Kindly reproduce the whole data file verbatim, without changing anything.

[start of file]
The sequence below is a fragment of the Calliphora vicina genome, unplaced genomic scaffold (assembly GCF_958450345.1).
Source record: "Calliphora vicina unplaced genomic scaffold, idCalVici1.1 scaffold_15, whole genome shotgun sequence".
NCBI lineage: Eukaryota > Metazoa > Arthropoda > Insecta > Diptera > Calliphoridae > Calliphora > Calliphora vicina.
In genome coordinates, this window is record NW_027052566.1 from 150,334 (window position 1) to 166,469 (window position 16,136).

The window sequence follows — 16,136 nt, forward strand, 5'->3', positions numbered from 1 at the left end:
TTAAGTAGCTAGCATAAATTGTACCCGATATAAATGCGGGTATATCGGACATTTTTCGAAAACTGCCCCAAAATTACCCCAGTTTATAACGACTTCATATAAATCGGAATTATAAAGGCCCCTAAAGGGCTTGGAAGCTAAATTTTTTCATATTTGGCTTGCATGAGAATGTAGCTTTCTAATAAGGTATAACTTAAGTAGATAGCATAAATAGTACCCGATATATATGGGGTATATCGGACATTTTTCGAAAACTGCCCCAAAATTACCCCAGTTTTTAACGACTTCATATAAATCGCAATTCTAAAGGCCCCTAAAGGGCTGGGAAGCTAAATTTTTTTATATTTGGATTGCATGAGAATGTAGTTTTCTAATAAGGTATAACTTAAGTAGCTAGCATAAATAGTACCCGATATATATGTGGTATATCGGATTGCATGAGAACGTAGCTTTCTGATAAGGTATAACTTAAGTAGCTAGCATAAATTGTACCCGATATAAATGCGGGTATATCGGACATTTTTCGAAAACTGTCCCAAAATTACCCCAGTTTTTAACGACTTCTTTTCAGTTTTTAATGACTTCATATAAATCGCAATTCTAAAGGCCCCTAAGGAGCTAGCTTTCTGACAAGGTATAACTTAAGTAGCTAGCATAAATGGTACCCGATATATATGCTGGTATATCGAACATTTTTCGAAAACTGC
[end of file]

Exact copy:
The sequence below is a fragment of the Calliphora vicina genome, unplaced genomic scaffold (assembly GCF_958450345.1).
Source record: "Calliphora vicina unplaced genomic scaffold, idCalVici1.1 scaffold_15, whole genome shotgun sequence".
NCBI lineage: Eukaryota > Metazoa > Arthropoda > Insecta > Diptera > Calliphoridae > Calliphora > Calliphora vicina.
In genome coordinates, this window is record NW_027052566.1 from 150,334 (window position 1) to 166,469 (window position 16,136).

The window sequence follows — 16,136 nt, forward strand, 5'->3', positions numbered from 1 at the left end:
TTAAGTAGCTAGCATAAATTGTACCCGATATAAATGCGGGTATATCGGACATTTTTCGAAAACTGCCCCAAAATTACCCCAGTTTATAACGACTTCATATAAATCGGAATTATAAAGGCCCCTAAAGGGCTTGGAAGCTAAATTTTTTCATATTTGGCTTGCATGAGAATGTAGCTTTCTAATAAGGTATAACTTAAGTAGATAGCATAAATAGTACCCGATATATATGGGGTATATCGGACATTTTTCGAAAACTGCCCCAAAATTACCCCAGTTTTTAACGACTTCATATAAATCGCAATTCTAAAGGCCCCTAAAGGGCTGGGAAGCTAAATTTTTTTATATTTGGATTGCATGAGAATGTAGTTTTCTAATAAGGTATAACTTAAGTAGCTAGCATAAATAGTACCCGATATATATGTGGTATATCGGATTGCATGAGAACGTAGCTTTCTGATAAGGTATAACTTAAGTAGCTAGCATAAATTGTACCCGATATAAATGCGGGTATATCGGACATTTTTCGAAAACTGTCCCAAAATTACCCCAGTTTTTAACGACTTCTTTTCAGTTTTTAATGACTTCATATAAATCGCAATTCTAAAGGCCCCTAAGGAGCTAGCTTTCTGACAAGGTATAACTTAAGTAGCTAGCATAAATGGTACCCGATATATATGCTGGTATATCGAACATTTTTCGAAAACTGC